The playable TGS demo offered a glimpse of Travis' journey to the top. In this demo, he fights his way to the 10th-ranked assassin, Destroyman, and takes him out. The level was basically broken up into two chunks: the run through the movie lot where Destroyman spends his time, and then the final battle with him. The jaunt through the lot threw a lot of grunts at Travis and helped to familiarize us with the game's controls and fighting mechanics. During the run, there were crates to be broken and items to be collected-- mostly health-restorative items in the shape of pixelated pizzas. Once we moved Travis far enough into the level, he got a cell-phone call, which piped in through the Wii Remote's speaker surprisingly clearly. The woman on the other end of the line sounded like she was calling from Crazytown, given that she didn't make a ton of sense, but she was certainly good-natured about letting Travis know he was going to die. Once the call was over, Travis ran in to chat with Destroyman, who was in his "alter ego" as an ordinary mailman. Travis' exchange with him leading up to the fight was goofy and also pretty funny. Once Destroyman changed into his costume, the fight and the lunacy began. To the best of our knowledge, this was likely the first boss fight we've ever had that featured an enemy who shot lasers from his crotch, which walks that fine line between awesome and disturbing.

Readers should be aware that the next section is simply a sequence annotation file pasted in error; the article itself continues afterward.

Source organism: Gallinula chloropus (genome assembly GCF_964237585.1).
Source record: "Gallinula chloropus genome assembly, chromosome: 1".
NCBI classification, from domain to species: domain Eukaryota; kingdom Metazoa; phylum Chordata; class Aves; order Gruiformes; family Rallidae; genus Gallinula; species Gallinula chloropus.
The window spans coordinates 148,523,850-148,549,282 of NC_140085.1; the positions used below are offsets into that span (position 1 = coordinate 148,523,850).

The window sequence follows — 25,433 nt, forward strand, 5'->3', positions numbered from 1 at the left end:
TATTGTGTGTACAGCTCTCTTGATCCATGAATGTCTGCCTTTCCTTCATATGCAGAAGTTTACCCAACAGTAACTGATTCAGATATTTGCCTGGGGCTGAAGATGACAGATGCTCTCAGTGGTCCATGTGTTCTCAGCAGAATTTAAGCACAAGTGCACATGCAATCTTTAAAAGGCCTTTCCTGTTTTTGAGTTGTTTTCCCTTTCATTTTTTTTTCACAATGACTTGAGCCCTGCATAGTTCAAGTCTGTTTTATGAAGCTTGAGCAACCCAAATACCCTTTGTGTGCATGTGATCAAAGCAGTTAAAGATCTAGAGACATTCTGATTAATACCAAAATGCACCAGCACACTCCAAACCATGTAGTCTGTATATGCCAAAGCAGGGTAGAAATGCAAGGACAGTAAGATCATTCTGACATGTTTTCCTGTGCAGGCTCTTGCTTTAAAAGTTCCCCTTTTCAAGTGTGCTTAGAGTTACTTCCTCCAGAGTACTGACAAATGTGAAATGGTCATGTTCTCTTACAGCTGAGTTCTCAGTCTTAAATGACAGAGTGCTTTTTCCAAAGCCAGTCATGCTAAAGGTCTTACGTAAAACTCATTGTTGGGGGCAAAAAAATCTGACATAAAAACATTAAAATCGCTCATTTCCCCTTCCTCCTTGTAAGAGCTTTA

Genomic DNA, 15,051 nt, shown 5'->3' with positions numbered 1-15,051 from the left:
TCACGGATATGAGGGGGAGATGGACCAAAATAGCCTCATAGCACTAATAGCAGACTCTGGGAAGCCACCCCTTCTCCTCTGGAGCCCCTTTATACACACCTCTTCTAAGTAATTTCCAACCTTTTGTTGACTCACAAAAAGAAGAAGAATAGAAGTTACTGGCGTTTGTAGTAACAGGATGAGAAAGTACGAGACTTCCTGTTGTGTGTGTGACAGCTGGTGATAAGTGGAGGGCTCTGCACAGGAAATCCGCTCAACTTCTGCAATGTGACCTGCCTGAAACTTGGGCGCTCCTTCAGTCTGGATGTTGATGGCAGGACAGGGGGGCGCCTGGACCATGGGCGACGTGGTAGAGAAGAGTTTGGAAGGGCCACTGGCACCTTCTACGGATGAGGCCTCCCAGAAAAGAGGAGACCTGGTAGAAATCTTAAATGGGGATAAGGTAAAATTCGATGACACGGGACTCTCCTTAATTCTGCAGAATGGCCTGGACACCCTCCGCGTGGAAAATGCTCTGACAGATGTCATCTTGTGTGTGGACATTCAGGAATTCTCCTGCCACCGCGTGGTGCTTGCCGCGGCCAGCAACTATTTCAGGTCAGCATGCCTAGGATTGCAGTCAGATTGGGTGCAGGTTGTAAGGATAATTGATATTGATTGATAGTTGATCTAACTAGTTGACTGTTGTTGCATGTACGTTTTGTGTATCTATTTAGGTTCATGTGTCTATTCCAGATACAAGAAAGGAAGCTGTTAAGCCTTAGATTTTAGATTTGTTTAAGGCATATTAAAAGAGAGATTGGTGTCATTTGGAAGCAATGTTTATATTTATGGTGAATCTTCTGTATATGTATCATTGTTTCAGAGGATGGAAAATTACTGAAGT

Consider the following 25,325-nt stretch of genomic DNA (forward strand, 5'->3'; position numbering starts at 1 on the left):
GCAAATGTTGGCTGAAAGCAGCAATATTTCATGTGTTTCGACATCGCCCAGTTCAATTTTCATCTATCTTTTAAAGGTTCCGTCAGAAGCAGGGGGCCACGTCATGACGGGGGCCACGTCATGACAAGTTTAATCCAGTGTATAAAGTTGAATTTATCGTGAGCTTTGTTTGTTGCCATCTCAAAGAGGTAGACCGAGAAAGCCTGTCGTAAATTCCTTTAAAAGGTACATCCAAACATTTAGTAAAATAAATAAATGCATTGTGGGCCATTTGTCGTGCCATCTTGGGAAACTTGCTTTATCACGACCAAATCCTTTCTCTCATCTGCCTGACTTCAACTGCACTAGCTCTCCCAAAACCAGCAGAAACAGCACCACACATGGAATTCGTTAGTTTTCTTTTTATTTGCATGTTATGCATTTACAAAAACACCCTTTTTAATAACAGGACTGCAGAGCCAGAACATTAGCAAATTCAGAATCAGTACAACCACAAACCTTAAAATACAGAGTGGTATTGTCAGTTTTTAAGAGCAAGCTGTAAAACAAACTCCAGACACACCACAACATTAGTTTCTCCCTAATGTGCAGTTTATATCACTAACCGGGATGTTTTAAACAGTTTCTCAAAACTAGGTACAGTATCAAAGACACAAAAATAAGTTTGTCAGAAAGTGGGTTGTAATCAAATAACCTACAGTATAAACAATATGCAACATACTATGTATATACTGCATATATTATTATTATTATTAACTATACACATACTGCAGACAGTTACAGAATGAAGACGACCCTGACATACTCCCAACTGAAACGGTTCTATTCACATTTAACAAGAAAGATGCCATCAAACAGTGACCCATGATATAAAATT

Control in the game is a highlight of the experience, thanks to a very smart use of the Wii controller as well as a combo system tailor-made to show it off. You'll move Travis with the Nunchuk and use the C button to reset the camera behind you. When held down, the Z button locks on to your enemy, and it also automatically blocks if you're not attacking. You'll use the remote to attack by pressing the A and B buttons to punch and kick. You'll be able to perform powerful charge attacks by holding down either button for a bit. The remote's D pad will let you dodge attacks by pressing up, down, left, or right if you're locked on to an enemy, which works well. The B button will also let you initiate powerful multipart wrestling moves that will require you to follow onscreen prompts to wave the remote and Nunchuk in specific directions. The interesting wrinkle to your attack is that Travis' attack level is determined by the height at which you hold the Nunchuk and remote. Holding the controllers rather high causes all your attacks to land from around the chest up, whereas holding them a bit lower directs your attacks to the chest and below. This becomes an important element during battle when enemies start to block your attacks, and was also useful, in the case of the demo, during the boss fight. From what we figured out, if you can match the height of an incoming projectile from Destroyman and time your attack properly, you can actually bat it back at him.